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From what I understand, "model binding" is where a website based on ASP.NET MVC or Ruby on Rails (there are others...) takes parameters in HTTP's GET statement and passes them as variables to code within the site.

Since GitHub (a popular FOSS site for programmers) was hacked through a model binding exploit, I'd like to know what general practices are needed to close this hole. Specifically

  • What is the model binding exploit?

  • Are all MVC frameworks affected?

  • Is this something the developer must address... or can a web proxy/filter correct this?

  • Is there any security tooling that assists in identifying or diagnosing this problem in a given site?

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2 Answers 2

Model Binding is quite a nice feature and may add a plus to the overall security if it is properly used.

Here is how it works (the code and the features apply to ASP.NET MVC but may be the same in Ruby): Suppose you have a form in a web page:

<form action="/SendData">

  Email: <input type="text" name="email" id="email"><br>
  Address:<input type="text" name="address" id="address"><br>

  <input type="submit" value="Submit">

</form>

You write a class like this:

class Contact{
   String Email{get;set;} 
   String Address{get;set;} 
}

With model binding the function that deals with the user request can be:

public ActionResult SendData(Contact contact){
        //do something with contact.Email and contact.Address
}

As you can see, model binding automatically puts the data it received in the HTML request in an object of the type Contact.

Furthermore, you can define validation functions, by using DataAnnotations.

class Contact{
   [Required(ErrorMessage="Input email please!")]
   [RegularExpression("^some_regex"),ErrorMessage ="Error"]
   String Email{get;set;} 
   [Required(ErrorMEssage="Input address please!")]
   String Address{get;set;} 
}

and check it like this:

public ActionResult SendData(Contact contact){
    if(ModelState.IsValid)
    {
        //do something with contact.Email and contact.Address
    }
}

As you can see, it easy to add validation and some common mistakes(like badly written SQL Queries may be avoided).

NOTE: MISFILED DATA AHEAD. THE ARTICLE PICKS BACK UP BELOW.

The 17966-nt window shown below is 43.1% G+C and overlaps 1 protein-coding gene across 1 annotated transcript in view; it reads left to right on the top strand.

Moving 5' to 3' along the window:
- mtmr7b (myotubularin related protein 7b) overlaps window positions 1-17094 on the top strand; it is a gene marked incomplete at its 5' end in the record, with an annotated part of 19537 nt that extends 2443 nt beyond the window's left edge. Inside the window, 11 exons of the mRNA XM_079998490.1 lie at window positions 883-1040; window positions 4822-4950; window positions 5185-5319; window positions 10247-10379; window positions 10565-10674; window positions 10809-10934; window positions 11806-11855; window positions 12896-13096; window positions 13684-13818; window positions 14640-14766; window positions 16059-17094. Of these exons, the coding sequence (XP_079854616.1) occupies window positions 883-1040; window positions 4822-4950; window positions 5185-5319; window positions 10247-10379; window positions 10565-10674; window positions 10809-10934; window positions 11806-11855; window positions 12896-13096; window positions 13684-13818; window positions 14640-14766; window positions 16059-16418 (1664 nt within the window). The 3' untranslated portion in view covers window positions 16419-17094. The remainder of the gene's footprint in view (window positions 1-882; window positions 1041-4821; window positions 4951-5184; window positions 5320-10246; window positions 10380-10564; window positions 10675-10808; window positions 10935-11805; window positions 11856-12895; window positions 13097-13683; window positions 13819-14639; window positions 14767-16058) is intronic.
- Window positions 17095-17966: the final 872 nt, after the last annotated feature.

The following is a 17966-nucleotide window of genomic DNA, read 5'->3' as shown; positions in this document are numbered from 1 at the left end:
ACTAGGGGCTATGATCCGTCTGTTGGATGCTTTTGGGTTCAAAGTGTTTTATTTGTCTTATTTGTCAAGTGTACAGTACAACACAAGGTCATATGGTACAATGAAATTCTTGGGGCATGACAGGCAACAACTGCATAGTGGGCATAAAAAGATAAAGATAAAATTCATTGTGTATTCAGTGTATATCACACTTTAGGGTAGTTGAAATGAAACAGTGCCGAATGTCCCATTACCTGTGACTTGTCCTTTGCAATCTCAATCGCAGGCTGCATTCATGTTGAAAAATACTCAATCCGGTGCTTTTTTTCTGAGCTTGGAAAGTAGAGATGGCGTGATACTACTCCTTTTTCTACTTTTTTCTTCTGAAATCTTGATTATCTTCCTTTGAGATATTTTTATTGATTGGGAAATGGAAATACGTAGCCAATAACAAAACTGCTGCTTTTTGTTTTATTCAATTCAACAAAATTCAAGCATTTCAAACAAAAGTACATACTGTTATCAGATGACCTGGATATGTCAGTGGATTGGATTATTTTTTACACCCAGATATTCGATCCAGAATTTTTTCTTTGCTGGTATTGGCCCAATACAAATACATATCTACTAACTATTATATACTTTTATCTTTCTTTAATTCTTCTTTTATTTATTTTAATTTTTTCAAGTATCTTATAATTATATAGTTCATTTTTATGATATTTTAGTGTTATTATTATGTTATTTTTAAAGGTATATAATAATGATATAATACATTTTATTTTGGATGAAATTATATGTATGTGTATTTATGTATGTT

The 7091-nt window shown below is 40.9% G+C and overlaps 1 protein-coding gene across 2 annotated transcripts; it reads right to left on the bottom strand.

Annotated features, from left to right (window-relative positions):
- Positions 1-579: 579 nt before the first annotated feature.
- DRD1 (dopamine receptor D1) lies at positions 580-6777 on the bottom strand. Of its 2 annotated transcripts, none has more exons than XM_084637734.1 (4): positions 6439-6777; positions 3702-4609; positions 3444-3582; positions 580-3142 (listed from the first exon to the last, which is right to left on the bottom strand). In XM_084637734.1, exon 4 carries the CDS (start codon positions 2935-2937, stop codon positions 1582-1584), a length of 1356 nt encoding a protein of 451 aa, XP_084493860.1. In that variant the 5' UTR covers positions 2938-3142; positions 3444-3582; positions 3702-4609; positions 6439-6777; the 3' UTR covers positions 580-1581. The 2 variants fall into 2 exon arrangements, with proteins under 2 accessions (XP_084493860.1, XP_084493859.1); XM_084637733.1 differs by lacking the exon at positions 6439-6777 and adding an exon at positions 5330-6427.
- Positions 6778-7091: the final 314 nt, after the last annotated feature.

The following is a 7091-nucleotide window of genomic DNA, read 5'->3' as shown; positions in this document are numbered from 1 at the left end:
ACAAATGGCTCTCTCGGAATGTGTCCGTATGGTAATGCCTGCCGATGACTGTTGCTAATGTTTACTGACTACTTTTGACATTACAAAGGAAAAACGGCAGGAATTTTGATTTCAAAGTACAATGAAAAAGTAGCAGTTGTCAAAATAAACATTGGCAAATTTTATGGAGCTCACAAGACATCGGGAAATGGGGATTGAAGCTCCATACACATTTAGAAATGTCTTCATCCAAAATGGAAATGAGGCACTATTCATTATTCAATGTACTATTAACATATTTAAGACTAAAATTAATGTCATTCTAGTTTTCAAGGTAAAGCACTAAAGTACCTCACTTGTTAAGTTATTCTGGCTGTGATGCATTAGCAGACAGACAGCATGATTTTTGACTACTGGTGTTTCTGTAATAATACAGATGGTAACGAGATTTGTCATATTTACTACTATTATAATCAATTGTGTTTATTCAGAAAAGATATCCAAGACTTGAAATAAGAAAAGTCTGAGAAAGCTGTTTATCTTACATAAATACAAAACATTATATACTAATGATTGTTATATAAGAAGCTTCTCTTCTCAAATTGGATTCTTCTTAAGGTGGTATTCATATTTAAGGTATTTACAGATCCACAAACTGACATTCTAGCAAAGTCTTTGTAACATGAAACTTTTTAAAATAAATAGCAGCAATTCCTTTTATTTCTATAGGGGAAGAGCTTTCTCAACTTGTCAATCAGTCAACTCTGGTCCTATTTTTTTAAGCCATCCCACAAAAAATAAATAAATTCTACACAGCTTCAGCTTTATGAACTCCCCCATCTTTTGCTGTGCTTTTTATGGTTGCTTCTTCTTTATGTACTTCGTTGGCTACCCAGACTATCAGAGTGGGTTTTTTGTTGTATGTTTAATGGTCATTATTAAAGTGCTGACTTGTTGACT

Now to explain the problem that lead to the GitHub hack (mass binding):

What happens if you have properties in your class that do not appear in the form:

<form action="/SendData">

  Email: <input type="text" name="email" id="email"><br>
  <input type="submit" value="Submit">

</form>

If an attacker also sends a variable with the name address, the framework will automatically bind it, without knowing that in the original form there was no such input.

In the GitHub case, the developers probably used an Object that had a property that differentiated between administrators and normal users(isAdmin for example). By sending this parameter in the login form (or another page), together with the user and password, the attacker could have gained access to administrative functionality.

There are several ways to solve this issue( blacklist binding, whitelist binding), but I recommend using Interfaces and Classes that only contain the properties from the form (or have the other attributed marked as read-only ).

Whitelist binding example:

public ActionResult SendData(
[Bind(Include="Email")]Contact contact)
{
    //...
}

Regarding the affected frameworks, probably most of them are affected (Ruby and ASP are), but this is not a vulnerability itself, it's only bad programming. As long as the programmers address this functionality properly, everything should be OK.

I don't think that an automated tool could detect this kind of problems, but a thorough code review should solve it.

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Is it correct to call the class the "model class" or "viewmodel class", and it is this class that requires the careful matching of fields with the form as you describe? –  makerofthings7 Feb 7 '13 at 4:09
    
Yes, that is correct , the binding is made to a model or a viewmodel. –  Dinu S Feb 7 '13 at 5:44
    
Seems like this security problem gets harder to find with a ORM or Entity Framework is involved. Based on this article I think I'm seeing an ORM such as Linq2SQL or EF create hidden properties that the model binder can still bind to. –  makerofthings7 Feb 8 '13 at 1:54
    
What kind of hidden properties are you referring to? I have read the article and I haven't seen such a mention. Even if what you are saying is happening, a whitelist approach would solve the problem. –  Dinu S Feb 8 '13 at 8:28
1  
I misspoke when I said hidden. I was thinking about properties that are auto generated in an ORM model that the developer may "forget about"... namely the Foreign Key objects. It seems this FK object was part of the Github hack. You're right whitelisting should fix that. Wonder if SPROCs, Views, etc, could also be exploited. –  makerofthings7 Feb 10 '13 at 15:52

As an update to Dinu's comments, the models in many PHP frameworks suffer from this same kind of thing. There's very few that offer "restricted properties" that cannot be set from the load. Most of them just assume you know what you're doing when you "load()" the values into them and assign the properties accordingly - again, sloppy coding practices.

Laravel 4 is one that I've seen that offers the restrictions to help prevent mass assignment issues.

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ASP.NET MVC also allows restrictions (added an example to the post). –  Dinu S Feb 6 '13 at 14:14

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